Suddenly, Last Summer (1959, dir. Joseph L. Mankiewicz) (via)
“Man devours man in a metaphorical sense. He feeds upon his fellow creatures, without the excuse of animals. Animals actually do it for survival, out of hunger…. I use that metaphor [of cannibalism] to express my repulsion with this characteristic of man, the way people use each other without conscience: ‘We all use each other and that’s what we think of as love.’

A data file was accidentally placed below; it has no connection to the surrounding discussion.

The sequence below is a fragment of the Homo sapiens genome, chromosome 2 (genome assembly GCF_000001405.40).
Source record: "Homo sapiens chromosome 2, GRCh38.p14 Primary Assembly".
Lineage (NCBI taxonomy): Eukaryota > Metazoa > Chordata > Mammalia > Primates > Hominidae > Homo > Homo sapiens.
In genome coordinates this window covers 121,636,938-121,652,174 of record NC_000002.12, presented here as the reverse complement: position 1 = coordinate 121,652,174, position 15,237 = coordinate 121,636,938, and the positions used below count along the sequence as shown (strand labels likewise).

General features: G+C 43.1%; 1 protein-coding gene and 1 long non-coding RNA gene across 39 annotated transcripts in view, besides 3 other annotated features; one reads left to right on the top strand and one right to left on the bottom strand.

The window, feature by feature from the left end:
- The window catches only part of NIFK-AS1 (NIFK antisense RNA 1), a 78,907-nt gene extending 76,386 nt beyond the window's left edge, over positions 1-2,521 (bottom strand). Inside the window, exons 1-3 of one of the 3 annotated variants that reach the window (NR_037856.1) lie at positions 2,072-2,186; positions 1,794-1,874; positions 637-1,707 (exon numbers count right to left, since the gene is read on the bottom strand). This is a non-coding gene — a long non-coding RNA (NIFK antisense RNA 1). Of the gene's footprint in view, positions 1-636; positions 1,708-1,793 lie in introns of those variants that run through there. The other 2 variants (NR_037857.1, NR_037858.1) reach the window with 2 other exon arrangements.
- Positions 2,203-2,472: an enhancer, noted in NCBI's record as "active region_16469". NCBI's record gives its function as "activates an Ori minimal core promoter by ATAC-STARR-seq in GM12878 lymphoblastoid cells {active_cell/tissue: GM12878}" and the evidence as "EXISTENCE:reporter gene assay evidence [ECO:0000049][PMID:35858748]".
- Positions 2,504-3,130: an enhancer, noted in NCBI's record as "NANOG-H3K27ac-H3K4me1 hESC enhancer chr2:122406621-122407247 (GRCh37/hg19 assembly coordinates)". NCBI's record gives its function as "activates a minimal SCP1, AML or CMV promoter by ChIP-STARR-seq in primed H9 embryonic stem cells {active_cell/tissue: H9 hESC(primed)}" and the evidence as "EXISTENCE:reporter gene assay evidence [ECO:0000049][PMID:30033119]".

It horrified me, the film. [Producer] Sam Spiegel made the mistake of inviting me to a private screening of it in his apartment and I walked out in the middle of it. I was so offended by the literal approach because the play was metaphorical; it was sort of a poem, I thought. I loved Katharine Hepburn in it, but I didn’t like the film.
…[The death by cannibalism scene] became so realistic, with the boys chasing Sebastian up the hill - I thought it was a travesty. It was about how people devour each other in an allegorical sense.”
-Tennessee Williams, Conversations with Tennessee Williams